The Washington Times - December 10, 2008, 02:00PM

Back in August, I penned a story about cable networks deciding to change the focus of their home remodeling shows away from “flipping” (i.e., buying a house, remodeling it, and selling it for a profit) and toward avoiding foreclosures. From that piece:

Ms. Kemp Becker and her crew of contractors tend to focus on smaller improvements that make a big difference to potential home buyers and appraisers. “Many of the improvements are simple things,” she said. “As we say: Plants on the outside, paint on the inside. A lot of these homes need decluttering and revamping so you can reveal the home in its best light.”

This is a common strategy, said William Gale, vice president of economic studies at the Brookings Institution. “Sellers will continue to do the types of renovations these TV shows feature in an effort to raise the value of their house and it’s ‘curb appeal,’” he said, adding that it’s “not surprising that the preponderance of TV shows about real estate have had to change their focus to reflect the current housing market.”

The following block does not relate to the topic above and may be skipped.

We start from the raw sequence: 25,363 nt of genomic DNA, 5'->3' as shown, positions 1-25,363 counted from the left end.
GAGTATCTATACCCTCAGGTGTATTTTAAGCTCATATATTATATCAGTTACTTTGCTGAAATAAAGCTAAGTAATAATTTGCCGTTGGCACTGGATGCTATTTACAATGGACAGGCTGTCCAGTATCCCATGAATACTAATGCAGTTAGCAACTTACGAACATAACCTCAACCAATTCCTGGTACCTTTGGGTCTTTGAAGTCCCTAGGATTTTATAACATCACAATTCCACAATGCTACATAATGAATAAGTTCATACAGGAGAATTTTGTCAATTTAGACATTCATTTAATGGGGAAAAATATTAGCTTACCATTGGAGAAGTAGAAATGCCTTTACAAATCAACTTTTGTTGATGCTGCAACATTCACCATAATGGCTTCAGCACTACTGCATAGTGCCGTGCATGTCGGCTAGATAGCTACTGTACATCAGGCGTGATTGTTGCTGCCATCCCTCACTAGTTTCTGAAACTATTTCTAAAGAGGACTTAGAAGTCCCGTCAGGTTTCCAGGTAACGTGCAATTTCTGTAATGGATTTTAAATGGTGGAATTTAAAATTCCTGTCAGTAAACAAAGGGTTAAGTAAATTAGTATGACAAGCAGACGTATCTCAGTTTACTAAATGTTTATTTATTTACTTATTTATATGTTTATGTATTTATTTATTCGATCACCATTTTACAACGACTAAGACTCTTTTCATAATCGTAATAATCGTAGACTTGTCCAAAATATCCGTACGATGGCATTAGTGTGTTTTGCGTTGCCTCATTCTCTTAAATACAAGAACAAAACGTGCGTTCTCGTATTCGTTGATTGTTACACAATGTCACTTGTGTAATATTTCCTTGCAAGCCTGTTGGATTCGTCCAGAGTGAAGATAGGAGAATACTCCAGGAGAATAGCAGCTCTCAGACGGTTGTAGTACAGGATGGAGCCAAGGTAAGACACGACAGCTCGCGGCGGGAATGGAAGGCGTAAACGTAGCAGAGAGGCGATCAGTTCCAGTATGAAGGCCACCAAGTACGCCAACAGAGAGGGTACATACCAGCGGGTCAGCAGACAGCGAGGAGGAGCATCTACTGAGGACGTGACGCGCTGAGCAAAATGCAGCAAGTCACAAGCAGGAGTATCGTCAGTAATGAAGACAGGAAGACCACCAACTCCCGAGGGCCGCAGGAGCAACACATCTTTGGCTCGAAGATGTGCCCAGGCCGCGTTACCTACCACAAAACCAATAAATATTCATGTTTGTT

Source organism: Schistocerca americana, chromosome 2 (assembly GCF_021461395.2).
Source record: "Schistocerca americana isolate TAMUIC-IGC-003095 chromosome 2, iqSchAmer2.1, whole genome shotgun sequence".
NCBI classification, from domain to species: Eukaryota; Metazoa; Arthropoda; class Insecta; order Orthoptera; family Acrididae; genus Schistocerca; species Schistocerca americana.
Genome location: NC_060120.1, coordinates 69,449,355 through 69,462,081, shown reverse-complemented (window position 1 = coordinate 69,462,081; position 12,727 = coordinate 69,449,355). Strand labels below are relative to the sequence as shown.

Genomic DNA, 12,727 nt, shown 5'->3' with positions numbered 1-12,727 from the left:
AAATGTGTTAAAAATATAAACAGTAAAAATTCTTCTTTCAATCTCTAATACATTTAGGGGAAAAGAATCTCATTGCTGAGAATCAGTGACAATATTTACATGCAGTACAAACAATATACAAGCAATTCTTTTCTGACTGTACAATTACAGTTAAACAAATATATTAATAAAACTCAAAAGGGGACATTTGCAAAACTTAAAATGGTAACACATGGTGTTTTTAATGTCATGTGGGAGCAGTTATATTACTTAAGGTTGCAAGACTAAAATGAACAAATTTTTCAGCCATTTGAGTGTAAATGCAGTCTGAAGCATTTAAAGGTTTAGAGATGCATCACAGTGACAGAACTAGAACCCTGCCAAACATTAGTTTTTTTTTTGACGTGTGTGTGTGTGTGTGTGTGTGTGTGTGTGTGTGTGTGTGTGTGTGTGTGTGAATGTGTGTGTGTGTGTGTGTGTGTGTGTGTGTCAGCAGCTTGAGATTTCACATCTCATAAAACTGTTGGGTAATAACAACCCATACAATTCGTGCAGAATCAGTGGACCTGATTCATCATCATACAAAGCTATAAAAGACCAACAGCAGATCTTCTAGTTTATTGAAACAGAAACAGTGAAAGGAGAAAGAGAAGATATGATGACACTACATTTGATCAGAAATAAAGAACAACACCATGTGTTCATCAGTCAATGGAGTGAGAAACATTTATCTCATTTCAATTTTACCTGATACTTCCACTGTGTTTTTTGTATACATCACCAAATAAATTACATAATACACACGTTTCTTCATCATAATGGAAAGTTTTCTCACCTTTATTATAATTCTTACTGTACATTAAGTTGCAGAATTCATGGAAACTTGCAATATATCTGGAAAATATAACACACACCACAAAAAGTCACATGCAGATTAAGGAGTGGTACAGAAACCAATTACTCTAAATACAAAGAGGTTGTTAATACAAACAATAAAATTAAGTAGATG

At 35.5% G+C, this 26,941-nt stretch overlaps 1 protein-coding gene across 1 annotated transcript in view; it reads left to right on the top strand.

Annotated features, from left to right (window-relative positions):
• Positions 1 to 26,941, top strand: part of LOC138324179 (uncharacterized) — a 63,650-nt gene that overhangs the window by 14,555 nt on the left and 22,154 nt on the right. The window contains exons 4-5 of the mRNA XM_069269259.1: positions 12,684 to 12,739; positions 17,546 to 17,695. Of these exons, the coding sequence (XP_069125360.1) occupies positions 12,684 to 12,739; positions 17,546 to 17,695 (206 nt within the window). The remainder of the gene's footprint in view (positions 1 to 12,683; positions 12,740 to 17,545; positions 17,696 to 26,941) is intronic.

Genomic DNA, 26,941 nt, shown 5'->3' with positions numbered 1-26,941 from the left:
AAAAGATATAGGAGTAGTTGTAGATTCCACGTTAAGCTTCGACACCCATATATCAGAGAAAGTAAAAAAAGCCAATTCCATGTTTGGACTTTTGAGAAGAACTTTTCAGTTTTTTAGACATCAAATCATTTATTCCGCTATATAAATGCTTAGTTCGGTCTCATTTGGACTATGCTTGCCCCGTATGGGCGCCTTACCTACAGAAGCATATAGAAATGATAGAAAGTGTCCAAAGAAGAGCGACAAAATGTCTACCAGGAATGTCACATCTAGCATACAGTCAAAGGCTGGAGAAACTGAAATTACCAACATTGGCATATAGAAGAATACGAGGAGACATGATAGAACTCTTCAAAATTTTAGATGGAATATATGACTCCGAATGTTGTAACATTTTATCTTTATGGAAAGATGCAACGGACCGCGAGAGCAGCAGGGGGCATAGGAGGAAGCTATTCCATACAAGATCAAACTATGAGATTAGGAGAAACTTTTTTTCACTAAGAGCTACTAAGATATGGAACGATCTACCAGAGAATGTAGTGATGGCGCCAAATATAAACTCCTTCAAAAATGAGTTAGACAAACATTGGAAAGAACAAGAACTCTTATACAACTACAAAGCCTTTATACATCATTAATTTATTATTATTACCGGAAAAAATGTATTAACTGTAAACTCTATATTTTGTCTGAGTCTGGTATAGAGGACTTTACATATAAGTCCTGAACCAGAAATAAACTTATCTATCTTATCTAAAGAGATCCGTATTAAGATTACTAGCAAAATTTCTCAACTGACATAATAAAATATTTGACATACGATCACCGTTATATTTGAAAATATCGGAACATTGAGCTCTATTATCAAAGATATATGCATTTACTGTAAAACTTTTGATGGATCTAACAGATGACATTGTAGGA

SEE RELATED:


Now comes news that the Bravo Network is not only renewing “Flipping Out,” but also that the audience has risen by almost 48 percent in the last year. Kind of ironic that, despite the nation’s housing woes, people are still willing to watch a yuppie like Jeff Lewis try to turn a profit in the real estate business, eh?

Well, yes and no. Entertaining television is entertaining television, regardless of the subject or focus of the show. As one network exec noted, “Bringing these compelling personalities back was a no-brainer.” And in terms of absolute numbers, “Flipping Out” is still seen by only 1.1 million viewers; any increase in viewership will come across as a large percentage jump when we’re dealing with figures this small. Plus, reality television (and television in general) tends to be viewed less as “reality” than as wish-fulfillment — it’s not too surprising that people want to be comforted in a time of economic distress by the idea that “Hey, maybe that third house we got with a no-money down mortgage will turn into a good investment after all.”